Instead of seeing Gen Z as ‘difficult,’ consider Gen Z at work as an opportunity to enliven your organisation’s learning with Gen Z skills and knowledge. Read on to discover actionable ways to collaborate with Gen Z in the workplace and enhance your learning ecosystem so that all generations benefit.  

1. Learning in the flow of work

Tap into your Gen Z employees’ ability to learn continuously, their digital skills and inclusive and entrepreneurial mindset to revitalise your in-the-flow-of-work learning strategies.  

Here’s how: 

#1 Supporting a culture of continuous learning 

Engage those Gen Z employees with a continuous learning mindset to activate this in others in others by encouraging them to be role models and advocates for ongoing learning. Set up informal sharing events where they can talk about their experiences, recommend relevant resources, and demonstrate the practical benefits of continuous learning alongside more experienced employees.  

#2 Contributing to microlearning resources 

Invite those with creative and digital skills to collaborate in cross-departmental projects to develop bite-sized videos, infographics or quick tips for digestible, just-in-time learning. And tap into their knowledge of digital tools by asking them to create guides or tutorials on how to use tech solutions for efficient, effective learning in the flow of work. Involve those with experience of diverse environments to enhance accessibility and representation in learning resources, ensuring a more inclusive and equitable approach that resonates with a broader audience.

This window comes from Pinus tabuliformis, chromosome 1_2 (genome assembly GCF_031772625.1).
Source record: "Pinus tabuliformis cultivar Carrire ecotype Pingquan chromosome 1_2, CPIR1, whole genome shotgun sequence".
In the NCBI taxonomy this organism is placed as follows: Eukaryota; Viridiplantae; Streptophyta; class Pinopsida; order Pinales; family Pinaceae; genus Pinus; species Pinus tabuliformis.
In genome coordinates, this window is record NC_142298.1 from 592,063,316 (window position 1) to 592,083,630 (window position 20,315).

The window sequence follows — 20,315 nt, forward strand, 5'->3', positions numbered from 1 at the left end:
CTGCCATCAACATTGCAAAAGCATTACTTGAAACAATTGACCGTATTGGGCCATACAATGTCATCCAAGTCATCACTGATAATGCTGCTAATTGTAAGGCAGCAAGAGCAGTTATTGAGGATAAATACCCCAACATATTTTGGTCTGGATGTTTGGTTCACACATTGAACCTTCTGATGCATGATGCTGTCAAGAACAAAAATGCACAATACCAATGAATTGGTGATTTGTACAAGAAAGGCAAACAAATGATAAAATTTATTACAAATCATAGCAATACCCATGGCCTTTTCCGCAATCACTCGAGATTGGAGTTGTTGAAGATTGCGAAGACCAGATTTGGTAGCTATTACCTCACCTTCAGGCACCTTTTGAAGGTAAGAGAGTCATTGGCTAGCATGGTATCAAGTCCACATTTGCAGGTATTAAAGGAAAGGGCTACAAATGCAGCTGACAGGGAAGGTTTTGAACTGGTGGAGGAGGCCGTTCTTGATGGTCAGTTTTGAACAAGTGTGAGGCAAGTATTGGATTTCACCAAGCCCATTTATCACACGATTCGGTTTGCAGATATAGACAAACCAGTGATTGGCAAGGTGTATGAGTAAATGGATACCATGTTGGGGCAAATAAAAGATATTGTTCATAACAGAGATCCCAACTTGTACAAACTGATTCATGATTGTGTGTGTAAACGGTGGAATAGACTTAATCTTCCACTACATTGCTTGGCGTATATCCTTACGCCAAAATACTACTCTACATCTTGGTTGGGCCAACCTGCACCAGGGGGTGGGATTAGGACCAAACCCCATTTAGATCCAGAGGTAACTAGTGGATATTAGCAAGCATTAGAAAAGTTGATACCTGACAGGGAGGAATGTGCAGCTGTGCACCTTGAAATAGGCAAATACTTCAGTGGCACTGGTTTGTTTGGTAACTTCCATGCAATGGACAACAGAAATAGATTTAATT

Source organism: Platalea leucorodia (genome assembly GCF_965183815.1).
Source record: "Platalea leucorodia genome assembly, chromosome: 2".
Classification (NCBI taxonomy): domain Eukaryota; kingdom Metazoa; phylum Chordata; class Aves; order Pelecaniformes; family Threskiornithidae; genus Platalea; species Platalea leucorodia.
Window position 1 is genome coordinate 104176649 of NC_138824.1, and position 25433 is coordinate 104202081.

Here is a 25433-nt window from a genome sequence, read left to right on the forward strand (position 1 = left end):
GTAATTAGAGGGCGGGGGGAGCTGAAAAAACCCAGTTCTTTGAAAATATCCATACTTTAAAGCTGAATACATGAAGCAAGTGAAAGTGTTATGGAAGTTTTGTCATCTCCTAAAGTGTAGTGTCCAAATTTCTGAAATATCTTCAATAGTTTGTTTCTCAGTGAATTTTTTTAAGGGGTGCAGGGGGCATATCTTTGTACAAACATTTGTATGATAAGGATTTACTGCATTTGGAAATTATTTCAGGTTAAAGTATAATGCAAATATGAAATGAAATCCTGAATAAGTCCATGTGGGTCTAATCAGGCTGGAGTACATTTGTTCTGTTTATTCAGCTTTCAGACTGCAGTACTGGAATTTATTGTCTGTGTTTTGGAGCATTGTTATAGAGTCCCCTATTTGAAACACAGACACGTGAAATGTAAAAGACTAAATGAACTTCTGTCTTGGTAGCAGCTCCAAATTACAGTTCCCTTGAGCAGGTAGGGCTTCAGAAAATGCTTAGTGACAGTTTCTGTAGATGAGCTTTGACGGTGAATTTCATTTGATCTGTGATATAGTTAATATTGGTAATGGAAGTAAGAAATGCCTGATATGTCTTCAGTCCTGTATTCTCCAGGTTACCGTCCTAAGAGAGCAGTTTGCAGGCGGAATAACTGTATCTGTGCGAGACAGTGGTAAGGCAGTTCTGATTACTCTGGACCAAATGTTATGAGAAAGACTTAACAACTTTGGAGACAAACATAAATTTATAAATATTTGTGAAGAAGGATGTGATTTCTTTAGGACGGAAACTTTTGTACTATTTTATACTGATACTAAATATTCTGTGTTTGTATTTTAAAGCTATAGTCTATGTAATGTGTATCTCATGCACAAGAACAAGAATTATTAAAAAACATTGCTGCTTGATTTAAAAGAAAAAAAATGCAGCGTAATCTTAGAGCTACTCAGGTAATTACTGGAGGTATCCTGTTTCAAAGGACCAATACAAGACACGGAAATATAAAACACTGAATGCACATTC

#3 Driving agile adoption of digital tools 

Invite tech-savvy, entrepreneurial Gen Z employees to lead or participate in tech interest groups, share their expertise, discover new tools, facilitate learning sessions, and drive digital adoption across the organisation. Involve those with diverse perspectives in advocating for user-focused design and implementation of new technologies. Create feedback loops and actively encourage tech-savvy employees to provide insights into the usability and effectiveness of digital tools, allowing for continuous improvement and adaptation based on real-time input.  

2. Mentoring and coaching

Revitalise your mentoring and coaching programmes by garnering Gen Z’s digital literacy, entrepreneurial and inclusive mindset and ability to learn continuously. 

Here’s how:  

#1 Developing experienced employees through reverse mentoring  

Set up reverse mentoring programmes where less experienced, more junior employees share knowledge and provide guidance, support and advice to more experienced or more senior colleagues. Junior employees can bring fresh perspectives and innovative ideas, inspiring more experienced colleagues to think creatively and develop new skills, fostering a culture of continuous learning and innovation. And there are benefits for Gen Z employees too: those in mentoring roles can develop leadership skills early in their careers, preparing them for future roles.  

#2 Enhancing inter-generational understanding and skills through two-way mentoring 

Implement two-way mentoring initiatives where two employees with different levels of seniority, experience or knowledge support each other to develop skills in each other’s unique areas of expertise. This collaborative relationship actively contributes to achieving goals, problem-solving and decision-making, fostering a sense of partnership and joint responsibility. And provides opportunities for Gen Z and more experienced employees to learn about each other’s preferences, behaviour and communication styles, leading to a richer understanding of diverse perspectives and approaches, enhancing understanding and cultivating a more inclusive workplace environment.